A huge blaze raged for a third day at a fuel depot near Tripoli's airport Tuesday, while a warplane crashed in Libya's second city Benghazi during fighting with Islamists.
Gunmen kidnapped a former deputy prime minister and newly-elected MP, Mustapha Abu Shagur, at his Tripoli home, his family said, highlighting the failure of authorities to rein in dozens of militias that sprang up during the 2011 uprising which overthrew longtime dictator Moamer Kadhafi.
Amid the increasing lawlessness and uncertainty, France, Portugal, the Netherlands, Canada and Bulgaria became the latest nations to ship out their citizens or close their embassies in Tripoli.
The blaze erupted on Sunday when a rocket fired during clashes between rival militias battling for control of Tripoli international airport struck a tank containing more than six million litres (1.6 million gallons) of fuel.
It then spread to another fuel storage site nearby on the outskirts of the capital.
The authorities warn the blaze could spread still wider to a natural gas reservoir, where 90 million litres are stored, amid fears a huge fireball could cause widespread carnage.
While the oil burns, motorists in Tripoli are suffering severe petrol shortages, as service stations have closed over fears for the safety of staff in light of the fighting.
Libya has appealed for international help, but Italy and Greece have said their involvement would be contingent on a halt in the fighting.
Rome has also denied a report by the Tripoli authorities that it was ready to send seven planes to combat the inferno.
On Tuesday, the Libyan government again called for a ceasefire in the battle for the airport that has killed around 100 people and wounded 400 since July 13.
In Benghazi, General Sagr al-Jerouchi, chief of air operations for dissident ex-general Khalifa Haftar, said it was not immediately clear if the fighter jet had been hit by gunfire or suffered a malfunction before crashing and exploding.
He said the pilot had safely ejected, which was confirmed by a witness who said he saw a parachute open before the plane crashed.
The witness said the warplane had just attacked Islamist positions.
Two weeks of fighting around Tripoli airport and between Islamists and Haftar's forces in Benghazi have killed scores of people and prompted several countries to urge their citizens to leave Libya.
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- Tripoli clashes resume -
Clashes raged on Monday and resumed on Tuesday afternoon after a brief lull.
On Monday, top world leaders urged an immediate ceasefire and called on the UN "to play an essential role in facilitating the political process" to restore stability to Libya.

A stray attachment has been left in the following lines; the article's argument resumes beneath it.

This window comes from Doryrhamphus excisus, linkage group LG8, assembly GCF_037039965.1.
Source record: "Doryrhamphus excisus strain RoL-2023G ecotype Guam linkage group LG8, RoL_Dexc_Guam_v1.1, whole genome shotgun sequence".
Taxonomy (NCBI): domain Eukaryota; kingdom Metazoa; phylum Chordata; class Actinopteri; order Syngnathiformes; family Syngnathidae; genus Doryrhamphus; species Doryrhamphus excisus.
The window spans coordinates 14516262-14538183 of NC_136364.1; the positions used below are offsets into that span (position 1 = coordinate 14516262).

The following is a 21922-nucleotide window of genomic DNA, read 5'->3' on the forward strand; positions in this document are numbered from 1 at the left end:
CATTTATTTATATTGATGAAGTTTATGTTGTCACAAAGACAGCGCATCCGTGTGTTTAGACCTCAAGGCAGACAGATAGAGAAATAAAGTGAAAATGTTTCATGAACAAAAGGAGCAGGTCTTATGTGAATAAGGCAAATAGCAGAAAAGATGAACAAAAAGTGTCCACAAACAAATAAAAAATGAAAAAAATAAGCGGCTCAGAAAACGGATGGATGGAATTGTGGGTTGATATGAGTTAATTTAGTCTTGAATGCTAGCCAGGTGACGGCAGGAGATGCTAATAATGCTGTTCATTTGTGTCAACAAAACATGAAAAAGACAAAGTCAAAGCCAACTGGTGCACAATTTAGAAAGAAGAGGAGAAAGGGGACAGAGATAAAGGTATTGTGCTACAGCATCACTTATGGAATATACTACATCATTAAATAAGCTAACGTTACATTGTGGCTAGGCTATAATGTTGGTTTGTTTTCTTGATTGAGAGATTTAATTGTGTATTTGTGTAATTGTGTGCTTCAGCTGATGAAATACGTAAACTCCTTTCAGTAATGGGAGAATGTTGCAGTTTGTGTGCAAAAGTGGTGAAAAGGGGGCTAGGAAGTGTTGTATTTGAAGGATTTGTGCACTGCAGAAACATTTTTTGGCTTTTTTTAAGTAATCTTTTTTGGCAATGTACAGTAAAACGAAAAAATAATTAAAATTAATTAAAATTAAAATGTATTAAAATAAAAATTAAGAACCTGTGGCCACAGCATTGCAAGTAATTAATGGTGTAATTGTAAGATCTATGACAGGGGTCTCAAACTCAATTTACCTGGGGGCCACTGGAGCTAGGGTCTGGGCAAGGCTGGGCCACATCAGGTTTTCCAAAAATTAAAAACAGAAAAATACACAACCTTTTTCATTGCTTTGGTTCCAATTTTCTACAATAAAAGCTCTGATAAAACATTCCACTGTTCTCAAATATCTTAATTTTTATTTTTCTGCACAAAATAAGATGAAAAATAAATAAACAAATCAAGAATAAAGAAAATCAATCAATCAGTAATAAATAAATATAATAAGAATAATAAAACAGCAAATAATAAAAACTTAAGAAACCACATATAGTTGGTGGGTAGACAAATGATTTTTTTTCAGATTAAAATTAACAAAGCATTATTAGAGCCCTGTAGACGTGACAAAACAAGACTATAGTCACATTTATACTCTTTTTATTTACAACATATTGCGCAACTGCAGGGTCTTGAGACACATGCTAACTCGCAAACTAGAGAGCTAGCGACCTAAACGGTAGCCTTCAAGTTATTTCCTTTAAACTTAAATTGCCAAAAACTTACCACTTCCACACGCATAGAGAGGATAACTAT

The clashes, the most violent since the 2011 revolt, started with a July 13 assault on the airport by armed groups, mainly Islamists.
The attackers are battling to flush out fellow former rebels from the hill town of Zintan, southwest of Tripoli, who have controlled the airport for the past three years.
Weekend fighting in Benghazi, cradle of the 2011 revolution, killed dozens of people, mostly soldiers.
Combat erupted Saturday when Islamists attacked the headquarters of a special forces unit near the city centre.
One of the few regular army units in Benghazi, it backs the anti-Islamist campaign launched by Haftar in May but has not placed itself under his command.
Since May, clashes have taken place in Benghazi on an almost daily basis.
France was evacuating its nationals by sea while the Netherlands and Portugal announced they were temporarily closing their embassies.
The Portuguese foreign ministry said it had already evacuated its nationals who wanted to leave and those who decided to stay did so at their own risk, the ministry added.
Canada and Bulgaria joined the diplomatic exodus on Tuesday, transporting staff to Tunis.
Other countries, including Britain, Germany and Egypt, at the weekend advised their nationals to leave immediately.
The United States for its part evacuated its embassy, citing a real risk because of fighting between troops loyal to the Libyan government and Islamists.
The exodus of foreign workers will further hit the strife-torn country, with the health ministry warning of a shortage of medical staff after the Philippines announced it was withdrawing its citizens, including 3,000 doctors and other healthcare workers.